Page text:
You are viewing...

Building Java 9 and 10 Modules with Gradle

Updated on September 24, 2018 at the 02th hour
Posted under:

DISCLAIMER: All views are considered my own and you should not draw any conclusions on associates.

Introduction

Java 9 introduced the Java Platform Module System a.k.a. JMS, JPMS and Project Jigsaw. With JMS, classloading and visibility are much different than before with modules being the way to import and export classes and resources. There are articles out that that explain the changes. Mark Reinhold made a post about JMS. What are the benefits? Segmentation, smaller build sizes. Let's talk bout Gradle.

Gradle is a step above Maven as a build system. With incremental parallel builds, it is super quick! Gradle has performance analysis features such as build scan and profile reports to help with figuring out what is taking so long. The one thing about Gradle though is that it is a little obtuse sometimes. Take the time to learn Groovy since it is a superset of Java.

So, how do we build a Java module for a single project?

Let's say our project root starts from /Project. In the root is src and build. src contains main and etc. the usual directory structure.

We need to declare our module with the exports and imports.

Module File Path: /Project/src/main/java/module-info.java

module com.newcompany.project {
requires java.sql
exports com.newcompany.project.common;
}

Let's configure gradle: /Project/build.gradle

Gradle, under the hood, will run javac to compile java code, so we have to configure it to run javac with the modules. If an error is encountered where compilation fails due to it not finding the modules, it is because the modules have not been declared in the javac options specially the compileJava task.

ext.moduleName = 'com.newcompany.project'

allprojects {
group 'com.newcompany'
version '1.0.0-SNAPSHOT'
}

apply plugin: 'java'
targetCompatibility = 1.10
sourceCompatibility = 1.10

tasks.withType(JavaCompile) {
options.encoding = 'UTF-8'
options.incremental = true
}

compileJava {
inputs.property("moduleName", moduleName)
doFirst {
options.compilerArgs.addAll([
'--module-path', classpath.asPath,
'--add-modules', moduleName
])
classpath = files()
}
}

...dependencies, test, sourceSets, etc...

That's all you need to start building Java modules with Gradle.

Multi-Project Builds

For multi module projects, the compileJava step can be copied to the build.gradle of each sub project or you can wrap compileJava in an afterEvaluate wrapped in subprojects. For more information on each of the classes and functions below, look at the Gradle reference.

Root Project build gradle: /Project/build.gradle

subprojects {
afterEvaluate {
compileJava {
inputs.property("moduleName", moduleName)
doFirst {
options.compilerArgs.addAll([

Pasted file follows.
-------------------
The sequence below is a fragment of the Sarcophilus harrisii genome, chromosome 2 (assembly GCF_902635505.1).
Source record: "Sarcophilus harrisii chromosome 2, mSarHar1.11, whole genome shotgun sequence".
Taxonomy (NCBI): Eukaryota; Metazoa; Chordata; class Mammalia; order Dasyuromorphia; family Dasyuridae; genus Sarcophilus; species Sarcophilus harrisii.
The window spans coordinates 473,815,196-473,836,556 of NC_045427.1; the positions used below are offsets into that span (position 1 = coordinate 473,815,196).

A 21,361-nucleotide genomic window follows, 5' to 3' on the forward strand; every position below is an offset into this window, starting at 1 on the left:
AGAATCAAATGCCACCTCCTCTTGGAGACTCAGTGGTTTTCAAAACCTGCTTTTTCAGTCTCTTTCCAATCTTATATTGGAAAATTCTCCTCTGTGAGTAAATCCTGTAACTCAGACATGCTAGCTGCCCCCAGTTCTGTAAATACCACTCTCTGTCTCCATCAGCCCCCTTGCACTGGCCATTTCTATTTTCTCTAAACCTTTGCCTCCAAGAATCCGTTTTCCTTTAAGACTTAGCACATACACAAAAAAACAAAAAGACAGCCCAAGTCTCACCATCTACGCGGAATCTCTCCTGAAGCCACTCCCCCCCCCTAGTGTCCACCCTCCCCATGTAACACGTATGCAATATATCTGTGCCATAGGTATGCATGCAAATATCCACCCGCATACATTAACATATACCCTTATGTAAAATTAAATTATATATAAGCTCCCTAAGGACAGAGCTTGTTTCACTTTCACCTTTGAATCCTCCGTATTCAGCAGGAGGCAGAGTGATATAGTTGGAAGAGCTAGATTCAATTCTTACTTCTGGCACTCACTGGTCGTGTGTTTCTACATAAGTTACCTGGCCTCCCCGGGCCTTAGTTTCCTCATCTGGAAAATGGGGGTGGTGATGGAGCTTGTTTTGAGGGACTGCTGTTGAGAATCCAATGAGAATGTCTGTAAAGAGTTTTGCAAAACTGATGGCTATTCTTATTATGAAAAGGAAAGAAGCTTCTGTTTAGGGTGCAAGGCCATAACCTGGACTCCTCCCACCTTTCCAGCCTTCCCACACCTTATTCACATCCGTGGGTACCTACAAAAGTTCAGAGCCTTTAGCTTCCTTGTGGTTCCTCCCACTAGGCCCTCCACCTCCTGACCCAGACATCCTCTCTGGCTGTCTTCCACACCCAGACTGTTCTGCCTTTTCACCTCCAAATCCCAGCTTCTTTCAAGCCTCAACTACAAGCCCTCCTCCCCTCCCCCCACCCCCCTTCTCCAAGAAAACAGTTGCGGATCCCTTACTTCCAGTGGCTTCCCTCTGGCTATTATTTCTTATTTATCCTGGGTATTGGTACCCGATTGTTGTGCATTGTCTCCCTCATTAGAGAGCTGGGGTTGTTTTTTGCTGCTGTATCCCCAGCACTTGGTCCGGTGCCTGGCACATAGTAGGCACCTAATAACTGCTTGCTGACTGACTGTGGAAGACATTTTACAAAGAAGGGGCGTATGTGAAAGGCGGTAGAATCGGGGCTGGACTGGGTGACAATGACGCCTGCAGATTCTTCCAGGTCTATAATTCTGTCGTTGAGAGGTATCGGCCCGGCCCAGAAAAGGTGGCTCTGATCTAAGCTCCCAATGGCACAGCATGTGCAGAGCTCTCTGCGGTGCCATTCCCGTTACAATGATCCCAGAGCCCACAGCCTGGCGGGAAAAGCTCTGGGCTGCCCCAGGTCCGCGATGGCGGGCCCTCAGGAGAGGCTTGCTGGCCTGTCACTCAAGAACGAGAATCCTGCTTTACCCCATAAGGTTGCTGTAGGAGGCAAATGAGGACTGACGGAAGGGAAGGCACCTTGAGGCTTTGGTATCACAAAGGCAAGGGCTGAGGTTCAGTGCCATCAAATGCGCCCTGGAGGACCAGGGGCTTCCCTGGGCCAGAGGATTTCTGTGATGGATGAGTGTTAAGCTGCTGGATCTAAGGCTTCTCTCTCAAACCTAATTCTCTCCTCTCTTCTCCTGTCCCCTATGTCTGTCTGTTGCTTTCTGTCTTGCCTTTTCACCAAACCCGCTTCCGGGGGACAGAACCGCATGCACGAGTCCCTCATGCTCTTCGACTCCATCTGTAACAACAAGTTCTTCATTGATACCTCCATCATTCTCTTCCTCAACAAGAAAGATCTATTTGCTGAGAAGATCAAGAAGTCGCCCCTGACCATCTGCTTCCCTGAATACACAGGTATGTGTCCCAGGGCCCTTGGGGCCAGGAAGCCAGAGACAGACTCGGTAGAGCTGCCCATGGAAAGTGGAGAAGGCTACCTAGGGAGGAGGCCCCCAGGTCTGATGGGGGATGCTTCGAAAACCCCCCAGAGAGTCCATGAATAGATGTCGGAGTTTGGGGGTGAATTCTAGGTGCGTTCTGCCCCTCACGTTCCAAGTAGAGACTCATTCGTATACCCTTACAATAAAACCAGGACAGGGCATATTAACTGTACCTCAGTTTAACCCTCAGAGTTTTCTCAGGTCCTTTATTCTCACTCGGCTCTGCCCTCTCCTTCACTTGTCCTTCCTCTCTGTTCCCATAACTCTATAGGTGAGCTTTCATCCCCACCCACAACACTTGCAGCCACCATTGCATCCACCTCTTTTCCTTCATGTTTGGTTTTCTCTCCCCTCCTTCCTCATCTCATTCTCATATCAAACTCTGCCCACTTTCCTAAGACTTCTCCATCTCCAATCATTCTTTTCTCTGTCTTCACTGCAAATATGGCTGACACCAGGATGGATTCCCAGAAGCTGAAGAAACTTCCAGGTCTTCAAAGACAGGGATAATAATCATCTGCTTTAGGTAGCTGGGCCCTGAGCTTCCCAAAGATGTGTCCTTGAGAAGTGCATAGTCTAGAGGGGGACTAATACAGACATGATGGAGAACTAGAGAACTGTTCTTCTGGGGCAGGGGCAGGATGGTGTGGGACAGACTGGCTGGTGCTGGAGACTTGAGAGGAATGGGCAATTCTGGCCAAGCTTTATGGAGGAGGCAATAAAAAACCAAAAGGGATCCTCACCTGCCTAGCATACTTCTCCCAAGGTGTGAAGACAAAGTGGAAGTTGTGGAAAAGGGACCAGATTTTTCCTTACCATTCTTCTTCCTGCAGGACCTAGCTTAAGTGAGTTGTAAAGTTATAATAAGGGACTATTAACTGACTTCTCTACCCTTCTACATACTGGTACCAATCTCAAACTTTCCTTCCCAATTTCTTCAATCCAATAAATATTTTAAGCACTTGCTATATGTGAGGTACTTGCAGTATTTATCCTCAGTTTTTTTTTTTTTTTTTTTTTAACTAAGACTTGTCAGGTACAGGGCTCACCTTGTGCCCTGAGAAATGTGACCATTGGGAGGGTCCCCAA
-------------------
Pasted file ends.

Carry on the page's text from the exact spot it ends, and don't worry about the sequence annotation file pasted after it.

'--module-path', classpath.asPath,
'--add-modules', moduleName
])
classpath = files()
}
}
}
}

Subproject build gradle: /Project/subproject/build.gradle

ext.moduleName = 'com.newcompany.project.subproject'

That's all you need for building multi-project modules.

How about JavaDocs and Sources jars?

Often forgotten about are these two artifacts.

For a single project module build, the code below can be pasted straight into the root build.gradle otherwise wrap with subprojects to run it for each sub-project.

afterEvaluate {
javadoc {
inputs.property("moduleName", moduleName)
doFirst {
options.addStringOption('-module-path', classpath.asPath)
}
}
}

task sourcesJar(type: Jar, dependsOn: classes) {
classifier = 'sources'
from sourceSets.main.java.srcDirs
}

task javadocJar(type: Jar, dependsOn: javadoc) {
from javadoc.destinationDir
classifier = 'javadoc'
}

artifacts {
archives sourcesJar
archives javadocJar
}

The javadoc task will fail if the modules are not included or if javadoc syntax is wrong, luckily it will gladly tell you what is wrong so you can correct it.

Some extra javadoc options

To make sure HTML5 is used for the javadoc and the new javadoc tokens are supported, they need to be declared.

javadoc {
options.addBooleanOption('html5', true)
options.tags('apiNote:a:API Note:')
options.tags('implSpec:a:Implementation Requirements:')
options.tags('implNote:a:Implementation Note:')
options.tags('param')
options.tags('return')
options.tags('throws')
options.tags('since')
options.tags('version')
options.tags('serialData')
options.tags('factory')
options.tags('see')
}

Conclusion

Building modules with Gradle isn't hard or tedious at all. Every Java developer should consider using modules for their projects to enforce segmentation and smaller build sizes. I implore you to not create a big project as one module. I don't typically create single project builds anymore since a scripting language can be used for smaller projects.

You just read "Building Java 9 and 10 Modules with Gradle". Please share if you liked it!
You can read more recent posts here.